For long, Debre Berhan was a village transitioning into a full-fledged city. In the 1980s, it was of many dotted mud huts and few villa houses that were housing international aid workers as hotels and architectures belonging to its past constructed during the era of Emperor Zara Yaqob that founded it. There were as well lots of destitute migrants who had come from other parts of the country escaping the infamous Ethiopian famine of 1984-85 – exchanging their own survival for the safety net in substitute of the bitterly cold weather of the town.
This as they were looking for assistance from aid organizations, including the largest shelter housing thousands of orphanage children on a large plot of land belonging to a Swedish missionary that has since been turned into housing units for the area’s growing middle class with little character.
This as the main office of the historic place sits ideally with no recognition of what transpired in this city, which has now become a hub of national and international investment that is fast changing its character as well as narrative.
“My own father and of his generation who were leading aid efforts rushed to help accommodate the needs of vulnerable children from the capital that was in the midst of celebrating the 10th anniversary of the brutal Derg as the world was about to discover the devastation that was taking in Ethiopia. They also took notice of the city,” says Getachew Jembere, an elderly who frequently visit the city since the 1960s.
“I recall arriving in the city of little resources but doing much with what we had. There were many children and we were forced to bring much of what we needed from elsewhere because the city has no infrastructure and produced little on its own. There was lots of poverty. To see it progress and embrace moderation is something I did not think I would see,” he told FP.
About 10 years ago, sensing what was taking place, the local administration opened its first area higher institution, the Debre Berhan University preparing much of the youth for its future. Today, much of the youth who used to go to the capital looking for economic opportunities are here, taking advantage of the economic boom.
In the center of the city, where there are public employments opportunities are advertised, young people line up to glance at the opportunities offered.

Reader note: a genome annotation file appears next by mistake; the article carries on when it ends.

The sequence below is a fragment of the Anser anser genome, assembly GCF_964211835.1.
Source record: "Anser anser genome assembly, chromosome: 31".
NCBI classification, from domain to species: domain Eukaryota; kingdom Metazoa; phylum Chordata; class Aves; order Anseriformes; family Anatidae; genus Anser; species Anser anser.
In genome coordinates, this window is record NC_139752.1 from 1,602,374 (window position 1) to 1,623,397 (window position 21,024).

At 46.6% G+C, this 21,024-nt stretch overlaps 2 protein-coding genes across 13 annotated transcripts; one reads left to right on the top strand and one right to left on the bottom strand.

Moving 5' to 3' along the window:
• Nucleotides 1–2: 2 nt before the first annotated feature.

From Habesha Beer, which has invested much of its capital in the city, to Dashen, Zafree Papers, a pulp processing plant, and a slew of Chinese companies and the Debre Berhan Industrial Parks are now in this city making it the City of the Future, or an “investment magnet” as it is often referred as the city’s fast-growing champions.
According to local authorities, as reported by the Ethiopian Herald, there are now “506 investments in the town with a registered capital of over 31 billion Birr” which are expected to create 63,000 employment.
Since Habesha beer came to town, it helped create thousands of jobs and has since teamed up with local farmers to make them partners into its operation as bare producers.
In 2019, the International Finance Corporation (IFC), a unit of the World Bank offered 50 million Euro, giving it a chance to expand and reduce some of its pressure from the shortage of forex that has limited its brand from growing and introduce new brands – Habesha draft and Kedame – it has since been able to introduce to the local market.
The Queen of Holland, Queen Maxima who concurrently serves as the United Nations Secretary-General Special Advocate for Inclusive Financial for Development also visited the town highlighting the efforts of the company in this city.
Inside one of the city’s hotels, owned by a local athlete who gutted Debre Berhan’s first gas station to make way for a reasonable hotel with all functions of an international hotel – GetVa Hotel – where Habesha has placed much of its foreign workers described the city as “boring”, but safe.
“Let’s face it, the city has few amenities, charm, or any nightlife for someone still in my 20’s, but is safe and I have taken the liberty of running in the early morning and bike on weekends. I feel safe and I have accepted it as my home and a great adventure,” he said as he sipped his coffee.
The night-life of Debre Berhan is limited but there are places.
In a dusty part of the city, where its endless Bajaj taxis are parked in the wee hours of the night is a place called “North Korea’ – with no association for the infamous nation, but famous for the local delicacy, ‘Areke’. This is where the locals come to enjoy a night of looking into a city that is fast-changing and living some behind.
“I am now in my 60’s and lived my life as a laborer. I witnessed a city that changed much, with few roles with us. But I made sure I educated my own children so that they can take advantage of the opportunities that came of my city,” a frail-looking man said, describing a city of the past – and the future – that is Debre Berhan!